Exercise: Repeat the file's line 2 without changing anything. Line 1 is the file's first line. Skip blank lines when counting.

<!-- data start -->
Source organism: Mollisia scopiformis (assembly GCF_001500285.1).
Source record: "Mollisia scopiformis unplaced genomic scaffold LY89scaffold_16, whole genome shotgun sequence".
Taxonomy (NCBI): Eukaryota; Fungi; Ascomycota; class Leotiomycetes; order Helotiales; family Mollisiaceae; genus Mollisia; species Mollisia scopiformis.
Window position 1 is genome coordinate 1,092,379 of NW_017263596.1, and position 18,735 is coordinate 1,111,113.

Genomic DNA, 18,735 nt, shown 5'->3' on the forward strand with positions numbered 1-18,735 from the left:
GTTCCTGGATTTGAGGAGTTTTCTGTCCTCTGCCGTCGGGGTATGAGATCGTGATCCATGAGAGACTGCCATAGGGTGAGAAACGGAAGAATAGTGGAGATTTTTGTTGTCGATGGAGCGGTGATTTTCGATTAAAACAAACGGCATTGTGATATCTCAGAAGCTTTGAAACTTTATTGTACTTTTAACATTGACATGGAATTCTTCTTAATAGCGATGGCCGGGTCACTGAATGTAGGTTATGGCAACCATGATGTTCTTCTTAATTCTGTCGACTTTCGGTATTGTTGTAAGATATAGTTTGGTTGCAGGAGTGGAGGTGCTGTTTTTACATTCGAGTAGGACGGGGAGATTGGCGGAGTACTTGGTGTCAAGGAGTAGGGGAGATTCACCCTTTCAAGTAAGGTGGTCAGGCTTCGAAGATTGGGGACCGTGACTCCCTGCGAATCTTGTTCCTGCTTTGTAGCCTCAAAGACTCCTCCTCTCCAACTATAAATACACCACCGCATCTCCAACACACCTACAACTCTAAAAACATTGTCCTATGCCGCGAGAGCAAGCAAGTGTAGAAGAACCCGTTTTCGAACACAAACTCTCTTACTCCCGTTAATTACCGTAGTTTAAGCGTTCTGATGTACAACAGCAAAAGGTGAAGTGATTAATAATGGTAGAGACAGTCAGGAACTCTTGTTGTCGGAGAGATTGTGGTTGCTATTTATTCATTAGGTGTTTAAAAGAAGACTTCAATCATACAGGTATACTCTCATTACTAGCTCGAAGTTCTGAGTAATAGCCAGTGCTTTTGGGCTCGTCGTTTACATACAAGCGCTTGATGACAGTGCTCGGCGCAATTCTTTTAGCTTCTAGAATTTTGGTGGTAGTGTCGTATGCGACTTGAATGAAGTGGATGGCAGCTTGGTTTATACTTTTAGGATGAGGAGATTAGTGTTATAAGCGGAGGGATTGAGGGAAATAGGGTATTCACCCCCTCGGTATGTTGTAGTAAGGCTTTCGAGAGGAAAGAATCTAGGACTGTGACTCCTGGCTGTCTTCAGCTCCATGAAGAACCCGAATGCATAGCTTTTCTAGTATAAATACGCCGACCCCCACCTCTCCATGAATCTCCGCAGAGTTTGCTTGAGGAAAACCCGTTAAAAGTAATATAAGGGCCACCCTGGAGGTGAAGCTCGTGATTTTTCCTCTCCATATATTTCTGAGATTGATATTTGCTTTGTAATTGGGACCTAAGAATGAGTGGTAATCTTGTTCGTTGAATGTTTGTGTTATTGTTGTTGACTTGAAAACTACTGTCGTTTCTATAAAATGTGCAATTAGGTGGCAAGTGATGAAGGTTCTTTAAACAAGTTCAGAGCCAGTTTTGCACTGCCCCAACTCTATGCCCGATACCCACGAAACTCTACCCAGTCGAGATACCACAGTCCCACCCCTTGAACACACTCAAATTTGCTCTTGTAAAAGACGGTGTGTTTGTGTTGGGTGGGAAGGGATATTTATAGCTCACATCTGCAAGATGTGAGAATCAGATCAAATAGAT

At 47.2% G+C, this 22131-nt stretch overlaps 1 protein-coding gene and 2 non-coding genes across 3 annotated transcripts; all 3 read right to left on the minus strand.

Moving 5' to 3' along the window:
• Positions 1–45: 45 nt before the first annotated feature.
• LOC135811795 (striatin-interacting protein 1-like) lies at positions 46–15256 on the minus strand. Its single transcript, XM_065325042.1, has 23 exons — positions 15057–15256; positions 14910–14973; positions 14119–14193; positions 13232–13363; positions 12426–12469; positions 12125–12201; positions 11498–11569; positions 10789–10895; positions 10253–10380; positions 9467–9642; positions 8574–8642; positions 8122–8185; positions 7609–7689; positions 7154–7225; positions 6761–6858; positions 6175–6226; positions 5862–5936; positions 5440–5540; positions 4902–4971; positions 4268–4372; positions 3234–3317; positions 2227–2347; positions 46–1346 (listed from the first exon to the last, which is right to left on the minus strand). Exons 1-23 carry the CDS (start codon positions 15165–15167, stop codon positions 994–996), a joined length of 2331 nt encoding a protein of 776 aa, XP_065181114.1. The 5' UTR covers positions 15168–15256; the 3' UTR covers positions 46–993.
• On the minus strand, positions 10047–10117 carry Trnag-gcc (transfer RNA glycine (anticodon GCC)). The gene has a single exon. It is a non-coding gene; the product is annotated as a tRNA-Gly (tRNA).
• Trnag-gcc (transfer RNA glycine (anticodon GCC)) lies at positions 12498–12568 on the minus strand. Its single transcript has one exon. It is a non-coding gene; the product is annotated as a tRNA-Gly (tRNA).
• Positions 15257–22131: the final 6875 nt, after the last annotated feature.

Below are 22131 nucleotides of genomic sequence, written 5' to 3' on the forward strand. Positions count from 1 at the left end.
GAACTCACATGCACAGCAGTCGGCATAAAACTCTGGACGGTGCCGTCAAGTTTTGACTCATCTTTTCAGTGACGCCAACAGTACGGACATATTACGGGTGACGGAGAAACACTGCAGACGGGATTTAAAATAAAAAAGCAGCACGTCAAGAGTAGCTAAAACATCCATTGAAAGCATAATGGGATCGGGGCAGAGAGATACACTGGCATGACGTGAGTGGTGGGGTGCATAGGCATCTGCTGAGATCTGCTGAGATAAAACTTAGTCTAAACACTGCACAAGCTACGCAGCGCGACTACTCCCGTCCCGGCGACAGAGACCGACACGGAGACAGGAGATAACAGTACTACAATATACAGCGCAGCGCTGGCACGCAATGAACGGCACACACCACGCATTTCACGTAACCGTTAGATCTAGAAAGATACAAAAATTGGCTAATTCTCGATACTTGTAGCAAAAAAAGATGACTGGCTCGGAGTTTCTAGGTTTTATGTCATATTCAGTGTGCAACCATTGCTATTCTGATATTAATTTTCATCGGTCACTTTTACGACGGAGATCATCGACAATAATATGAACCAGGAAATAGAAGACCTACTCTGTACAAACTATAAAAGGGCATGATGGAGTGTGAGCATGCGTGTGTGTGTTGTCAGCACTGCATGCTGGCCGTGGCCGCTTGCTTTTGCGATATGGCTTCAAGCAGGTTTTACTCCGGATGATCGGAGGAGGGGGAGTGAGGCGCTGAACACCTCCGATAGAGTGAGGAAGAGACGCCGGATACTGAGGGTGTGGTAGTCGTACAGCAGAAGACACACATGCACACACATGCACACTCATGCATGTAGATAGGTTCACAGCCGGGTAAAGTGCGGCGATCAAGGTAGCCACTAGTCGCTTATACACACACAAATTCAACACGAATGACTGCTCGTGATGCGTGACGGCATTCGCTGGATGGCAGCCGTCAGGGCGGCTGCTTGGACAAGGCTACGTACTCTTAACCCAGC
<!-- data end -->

Source record: "Mollisia scopiformis unplaced genomic scaffold LY89scaffold_16, whole genome shotgun sequence".